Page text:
Once the initial euphoria of being pregnant has subsided, it’s time for the real work to begin. Incredibly, over the next few months, your body will be working non-stop to create a new life, so it’s vital that you take good care of yourself to ensure your pregnancy and birth are as healthy as possible.
If you’re a first-time mum-to-be, you’re likely to have lots of questions – and several decisions to make. Where will you have the birth? What should you buy for the first few weeks of your baby’s life? And, not least, how do you care for a newborn?
Looking after yourself, learning about pregnancy and labour, and being as healthy as possible should be your priority over the next nine months. When it comes to learning from the experts, here’s what you need to know to decide which classes will help you on your journey.
One word of advice: spaces fill up quickly, so do your research early and book your place as soon as you decide which classes you want to attend…

NHS antenatal courses

Also known as parentcraft classes, NHS antenatal sessions will give you all the information you need to prepare for your labour and birth. Writing a birth plan takes into account your medical history and is where you record your wishes about where you give birth, who you want with you, pain relief, how you feel about interventions and what equipment you’d like (such as beanbags or a birthing pool). You may also meet some of the people who’ll look after you while you’re in labour.
What to expect: NHS antenatal classes include advice on how to stay healthy during pregnancy; the best foods to eat for you and your baby; emotions during pregnancy; exercises to keep you fit; and what to expect during labour and birth, including interventions such as forceps delivery, relaxation techniques and pain-relief options.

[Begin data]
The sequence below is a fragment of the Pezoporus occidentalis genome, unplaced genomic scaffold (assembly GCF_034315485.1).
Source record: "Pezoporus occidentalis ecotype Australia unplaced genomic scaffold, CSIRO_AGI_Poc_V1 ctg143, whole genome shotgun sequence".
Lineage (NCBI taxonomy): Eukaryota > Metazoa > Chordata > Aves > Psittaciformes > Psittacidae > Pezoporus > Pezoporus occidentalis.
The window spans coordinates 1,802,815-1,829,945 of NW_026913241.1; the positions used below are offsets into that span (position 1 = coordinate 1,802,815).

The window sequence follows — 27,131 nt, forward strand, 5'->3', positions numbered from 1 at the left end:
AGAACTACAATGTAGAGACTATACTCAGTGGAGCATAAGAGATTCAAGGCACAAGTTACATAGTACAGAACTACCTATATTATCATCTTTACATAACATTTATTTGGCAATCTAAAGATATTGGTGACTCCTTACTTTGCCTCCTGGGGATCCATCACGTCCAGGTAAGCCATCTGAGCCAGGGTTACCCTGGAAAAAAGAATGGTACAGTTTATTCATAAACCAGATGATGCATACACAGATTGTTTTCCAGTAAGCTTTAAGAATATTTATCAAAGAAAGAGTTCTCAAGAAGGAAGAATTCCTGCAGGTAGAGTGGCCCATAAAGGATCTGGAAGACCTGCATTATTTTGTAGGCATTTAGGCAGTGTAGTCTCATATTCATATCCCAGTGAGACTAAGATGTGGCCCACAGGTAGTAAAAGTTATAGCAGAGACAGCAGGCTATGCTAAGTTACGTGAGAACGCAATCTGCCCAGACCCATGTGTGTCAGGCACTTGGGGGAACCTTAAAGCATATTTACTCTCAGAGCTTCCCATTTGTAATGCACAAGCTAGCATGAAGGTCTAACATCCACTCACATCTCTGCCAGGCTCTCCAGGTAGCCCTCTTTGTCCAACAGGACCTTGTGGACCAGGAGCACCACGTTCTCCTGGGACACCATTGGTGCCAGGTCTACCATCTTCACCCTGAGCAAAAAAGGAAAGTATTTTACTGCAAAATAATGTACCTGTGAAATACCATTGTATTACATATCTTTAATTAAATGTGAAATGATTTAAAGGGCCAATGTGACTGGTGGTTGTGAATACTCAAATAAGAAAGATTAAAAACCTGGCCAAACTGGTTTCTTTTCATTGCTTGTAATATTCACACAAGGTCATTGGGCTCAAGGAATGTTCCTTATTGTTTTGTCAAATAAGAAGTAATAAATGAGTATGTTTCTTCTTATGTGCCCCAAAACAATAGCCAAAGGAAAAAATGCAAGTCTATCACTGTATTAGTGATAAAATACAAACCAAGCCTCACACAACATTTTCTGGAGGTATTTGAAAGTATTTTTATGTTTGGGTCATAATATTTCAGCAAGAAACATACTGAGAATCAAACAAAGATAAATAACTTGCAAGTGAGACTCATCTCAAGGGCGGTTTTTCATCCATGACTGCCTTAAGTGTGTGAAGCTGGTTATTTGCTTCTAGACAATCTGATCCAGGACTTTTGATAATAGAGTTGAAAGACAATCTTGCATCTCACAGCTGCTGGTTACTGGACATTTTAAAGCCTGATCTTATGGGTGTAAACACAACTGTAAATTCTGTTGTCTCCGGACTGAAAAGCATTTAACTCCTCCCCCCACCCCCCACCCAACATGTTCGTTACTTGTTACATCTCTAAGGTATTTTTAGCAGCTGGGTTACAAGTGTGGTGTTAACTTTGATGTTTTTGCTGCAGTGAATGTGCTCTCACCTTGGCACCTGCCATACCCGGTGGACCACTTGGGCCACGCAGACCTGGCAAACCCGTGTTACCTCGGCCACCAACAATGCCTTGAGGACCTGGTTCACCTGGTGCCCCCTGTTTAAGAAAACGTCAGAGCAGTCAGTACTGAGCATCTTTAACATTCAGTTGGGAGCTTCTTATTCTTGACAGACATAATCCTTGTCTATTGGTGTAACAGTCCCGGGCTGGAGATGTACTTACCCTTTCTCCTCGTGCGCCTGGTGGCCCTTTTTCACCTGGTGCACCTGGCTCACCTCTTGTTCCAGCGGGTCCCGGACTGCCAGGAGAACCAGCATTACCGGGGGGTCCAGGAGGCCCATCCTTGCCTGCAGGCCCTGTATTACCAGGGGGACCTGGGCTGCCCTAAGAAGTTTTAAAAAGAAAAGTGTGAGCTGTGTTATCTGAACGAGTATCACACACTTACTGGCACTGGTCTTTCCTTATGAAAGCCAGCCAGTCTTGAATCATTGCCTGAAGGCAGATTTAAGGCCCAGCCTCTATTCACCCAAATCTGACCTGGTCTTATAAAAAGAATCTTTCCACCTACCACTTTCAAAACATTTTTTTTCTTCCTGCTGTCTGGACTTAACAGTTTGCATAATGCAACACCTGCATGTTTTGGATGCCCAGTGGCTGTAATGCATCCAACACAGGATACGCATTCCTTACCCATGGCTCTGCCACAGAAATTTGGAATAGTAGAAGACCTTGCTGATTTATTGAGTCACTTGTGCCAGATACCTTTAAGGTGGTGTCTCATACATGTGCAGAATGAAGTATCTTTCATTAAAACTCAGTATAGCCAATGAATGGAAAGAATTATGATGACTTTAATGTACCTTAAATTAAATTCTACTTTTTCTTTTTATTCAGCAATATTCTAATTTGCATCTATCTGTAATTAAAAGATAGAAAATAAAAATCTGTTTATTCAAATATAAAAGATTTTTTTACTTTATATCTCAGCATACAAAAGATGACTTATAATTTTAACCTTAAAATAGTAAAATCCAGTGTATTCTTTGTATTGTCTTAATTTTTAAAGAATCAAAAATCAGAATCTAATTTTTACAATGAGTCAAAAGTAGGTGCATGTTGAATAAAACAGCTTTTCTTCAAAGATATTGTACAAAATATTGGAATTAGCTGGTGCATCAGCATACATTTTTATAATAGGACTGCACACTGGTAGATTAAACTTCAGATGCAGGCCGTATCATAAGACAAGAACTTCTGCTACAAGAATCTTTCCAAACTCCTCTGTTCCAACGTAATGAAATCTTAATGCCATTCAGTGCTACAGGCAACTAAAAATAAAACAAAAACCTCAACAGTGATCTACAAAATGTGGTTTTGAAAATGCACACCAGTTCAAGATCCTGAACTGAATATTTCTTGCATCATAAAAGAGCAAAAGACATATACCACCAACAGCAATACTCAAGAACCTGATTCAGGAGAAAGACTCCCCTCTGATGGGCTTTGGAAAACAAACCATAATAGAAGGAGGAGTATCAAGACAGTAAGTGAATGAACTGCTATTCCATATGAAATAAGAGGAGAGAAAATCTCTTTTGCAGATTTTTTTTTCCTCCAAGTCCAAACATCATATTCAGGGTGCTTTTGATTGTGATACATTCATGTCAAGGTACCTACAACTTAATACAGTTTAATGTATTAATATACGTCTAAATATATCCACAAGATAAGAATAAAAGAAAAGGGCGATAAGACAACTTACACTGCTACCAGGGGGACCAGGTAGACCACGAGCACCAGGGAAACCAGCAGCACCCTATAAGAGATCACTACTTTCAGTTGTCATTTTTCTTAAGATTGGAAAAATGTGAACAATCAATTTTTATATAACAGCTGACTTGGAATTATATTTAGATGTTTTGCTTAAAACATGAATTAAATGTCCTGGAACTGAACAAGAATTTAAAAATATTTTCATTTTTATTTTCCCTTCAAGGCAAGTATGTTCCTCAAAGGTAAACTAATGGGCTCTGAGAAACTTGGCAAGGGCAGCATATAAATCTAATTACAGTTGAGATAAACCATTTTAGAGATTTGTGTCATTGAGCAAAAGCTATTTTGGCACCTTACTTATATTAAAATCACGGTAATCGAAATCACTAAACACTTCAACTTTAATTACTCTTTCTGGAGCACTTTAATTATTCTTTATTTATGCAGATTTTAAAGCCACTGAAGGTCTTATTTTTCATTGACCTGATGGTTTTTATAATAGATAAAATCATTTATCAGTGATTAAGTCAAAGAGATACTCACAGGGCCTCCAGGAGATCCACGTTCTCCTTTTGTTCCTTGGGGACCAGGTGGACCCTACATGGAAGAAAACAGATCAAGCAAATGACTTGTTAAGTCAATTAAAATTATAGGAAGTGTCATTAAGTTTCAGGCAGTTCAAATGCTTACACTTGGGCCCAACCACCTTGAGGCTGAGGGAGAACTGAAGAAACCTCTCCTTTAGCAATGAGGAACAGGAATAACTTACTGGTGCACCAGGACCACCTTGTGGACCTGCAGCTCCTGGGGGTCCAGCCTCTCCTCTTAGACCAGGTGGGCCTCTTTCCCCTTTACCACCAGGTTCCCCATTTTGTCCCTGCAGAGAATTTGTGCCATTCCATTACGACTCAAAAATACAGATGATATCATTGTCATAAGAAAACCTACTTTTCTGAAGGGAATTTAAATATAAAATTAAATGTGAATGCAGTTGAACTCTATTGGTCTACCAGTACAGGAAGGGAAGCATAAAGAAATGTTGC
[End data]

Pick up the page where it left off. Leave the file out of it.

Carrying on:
You’ll also learn how to care for and breastfeed your newborn. Classes start eight to 10 weeks before your baby is due (30-32 weeks). If you’re expecting twins, you can usually attend from week 24, as twins often come early.
Cost: Free
Find a class: Speak to your GP, midwife or health visitor



This week, ask yourself:
Who with?
Which days, at what time?
What type of activity?
Single session or short bursts today?
How will I reward myself?



NCT antenatal classes

Previously called the National Childbirth Trust, the NCT has been supporting parents for nearly 60 years. Trained and experienced practitioners run local antenatal courses to give you the information you need to prepare for the birth of your child. The two main courses offered are described below, but the charity also runs refresher sessions and workshops on subjects such as water births and being pregnant with twins.

The newest and most affordable NCT classes, these have been condensed to include the most important things you need to know, answer any questions you may have about your pregnancy, and prepare you for giving birth.
What to expect: The six-week course covers essential, easy-to-follow themes to guide you through the changes involved in becoming new parents. Topics include the development of your unborn baby; changes for you and your partner; your health and wellbeing; giving birth, including birthing positions and pain relief; caring for your new baby; and what people and services are there for you.
Cost: From £70
Find a class: www.nct.org.uk

If you have unusual circumstances, or are looking for a class that’s more suited to your specific needs, the evening/weekends Signature antenatal course (also run by the NCT) has a flexible structure that’s tailored to the needs of the small group taking part.
What to expect: The courses range from 14 to 21 hours, more than half of which focus on the actual birth. There’ll be lots of time for you to ask any questions that have been bothering you, and to share your hopes and anxieties in a safe, knowledgeable environment.
You’ll be able to build friendships with local parents-to-be, and develop a network of support for after the birth. You’ll also receive an exclusive personal information pack and a week-by-week pregnancy e-newsletter.
Cost: From £10 an hour
Find a class: www.nct.org.uk

‘At first, I was worried I’d find NCT classes a bit “establishment” but that wasn’t the case at all. There was plenty of space for people to make their own decisions about birthing and parenting.
‘The classes were great for me and my partner, and there were some lovely moments in the final session where we felt very connected – I’m much more confident that he’s going to be present with me during labour. I came away feeling excited and happy.’